It’s great they stopped by, but I’ll never see them again. Unless they find me for another search term.

U.S. Open Golf Tournament, 2011, Does Not Make an Evergreen Sports Article

By all accounts, this year’s U.S. Open was as historic as any since Tiger won the Masters in 1997. But there’s two main reasons why I won’t cover it here, or at all:

1) The big sites get all the traffic for big events (where would you rather see it, or here?). Even if by some miracle I was able to rank well in searches for U.S. Open 2011, most traffic would either not visit me or come and go.

2) Such a time-specific article would quickly die in number of searches. When the British Open rolls around in a few weeks, searches for the U.S Open will plummet. By next year they’ll be dead.

Sporting event articles need to be evergreen, meaning they have to be somewhat like the trees of the same name. They need to focus on popularity over the long haul, and not U.S. Open 2011, or Super Bowl XLVI (next year’s), or any other particular event.

If You Can’t Resist, Make it Evergreen

An eye toward retaining traffic for years to come when you write about a sporting event that is specific to time and place needs something that sets it apart from all others. Keywords and keyword phrases have to be distinctive.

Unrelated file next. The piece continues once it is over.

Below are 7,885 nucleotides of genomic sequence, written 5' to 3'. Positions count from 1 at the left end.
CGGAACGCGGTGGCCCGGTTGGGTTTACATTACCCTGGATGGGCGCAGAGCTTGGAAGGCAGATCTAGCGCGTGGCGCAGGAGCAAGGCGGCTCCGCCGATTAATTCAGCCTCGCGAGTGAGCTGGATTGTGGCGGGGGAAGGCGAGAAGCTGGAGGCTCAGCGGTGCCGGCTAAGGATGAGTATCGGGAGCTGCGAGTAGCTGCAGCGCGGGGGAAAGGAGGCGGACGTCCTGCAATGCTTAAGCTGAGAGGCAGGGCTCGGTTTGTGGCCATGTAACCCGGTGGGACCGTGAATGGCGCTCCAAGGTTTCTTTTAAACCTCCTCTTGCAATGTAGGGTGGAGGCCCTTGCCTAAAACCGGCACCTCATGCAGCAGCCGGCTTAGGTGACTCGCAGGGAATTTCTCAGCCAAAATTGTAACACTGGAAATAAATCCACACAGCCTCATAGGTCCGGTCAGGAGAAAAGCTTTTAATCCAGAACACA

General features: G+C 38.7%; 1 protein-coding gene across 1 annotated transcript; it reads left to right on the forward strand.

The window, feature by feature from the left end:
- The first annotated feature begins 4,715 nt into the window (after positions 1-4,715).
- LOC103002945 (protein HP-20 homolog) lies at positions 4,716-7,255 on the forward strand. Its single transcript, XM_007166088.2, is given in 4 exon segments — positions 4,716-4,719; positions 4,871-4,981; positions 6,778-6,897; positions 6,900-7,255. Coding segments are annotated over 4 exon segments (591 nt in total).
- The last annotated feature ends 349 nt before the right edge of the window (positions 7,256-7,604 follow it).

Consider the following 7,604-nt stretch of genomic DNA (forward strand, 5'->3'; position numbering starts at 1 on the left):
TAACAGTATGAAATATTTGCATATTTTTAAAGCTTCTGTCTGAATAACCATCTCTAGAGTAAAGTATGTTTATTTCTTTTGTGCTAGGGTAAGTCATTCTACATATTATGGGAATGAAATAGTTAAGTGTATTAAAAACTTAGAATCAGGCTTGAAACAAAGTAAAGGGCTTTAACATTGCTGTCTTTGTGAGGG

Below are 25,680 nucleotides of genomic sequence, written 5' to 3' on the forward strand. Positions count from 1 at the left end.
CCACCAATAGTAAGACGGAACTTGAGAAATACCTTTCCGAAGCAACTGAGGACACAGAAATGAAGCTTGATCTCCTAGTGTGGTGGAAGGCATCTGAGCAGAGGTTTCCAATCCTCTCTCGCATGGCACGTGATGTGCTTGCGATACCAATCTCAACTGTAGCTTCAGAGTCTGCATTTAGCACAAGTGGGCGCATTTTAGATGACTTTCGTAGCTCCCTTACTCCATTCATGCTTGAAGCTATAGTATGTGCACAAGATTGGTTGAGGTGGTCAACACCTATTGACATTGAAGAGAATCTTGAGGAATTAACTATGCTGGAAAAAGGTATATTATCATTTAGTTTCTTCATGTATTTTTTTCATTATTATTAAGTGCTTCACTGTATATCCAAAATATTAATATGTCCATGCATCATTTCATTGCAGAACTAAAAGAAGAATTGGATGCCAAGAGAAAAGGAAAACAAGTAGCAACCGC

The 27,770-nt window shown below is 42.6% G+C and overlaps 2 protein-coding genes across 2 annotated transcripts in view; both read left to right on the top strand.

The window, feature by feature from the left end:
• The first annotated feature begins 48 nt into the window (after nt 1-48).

If I were to write about the 2011 U.S. Open, I can mention the winners and losers, but a more enduring angle will have to be my focus. I could center on and attempt to rank for (and I’ve done no keyword research with these, mind you) “youthful Rory McIlroy,” “golf’s younger generation,” or “pga golfers under 30.”

Keeping such a focus, with a memorable title, and not simply regurgitating the outcome and events of the tournament, could make it last and set it apart from the others.

Go Green with Your Writing

I’m not poking (much) fun at the green movement. We need to go and stay evergreen if we want to build successful sports blogs and popular sports articles that stand the test of time.

Without the “why” and “how” of writing a good sports article, lots of traffic can be lost. Also, without the evergreen aspect, our blogs will become like the articles I mentioned above. Visitors will bounce off them like a football off Ocho Cinco’s hands when he’s having a temper tantrum.

Visit this blast-from-the-past for another "evergreen" article.

Evergreen image courtesy Filip Maljkovic.

Monday, June 27, 2011

Google Panda Case Study and How to Turn it Around

Today’s case study is truly heartbreaking. A tale of hard work and determination dashed and devastated by the recent dreaded Google Panda search results algorithm updates. A (true) tale of how progress can be a steamroller.

Ok, that’s a little melodramatic. Ok, a lot dramatic. I’m speaking of a small portion of my own freelance writing. Articles that I wrote for a large website. Here’s the story.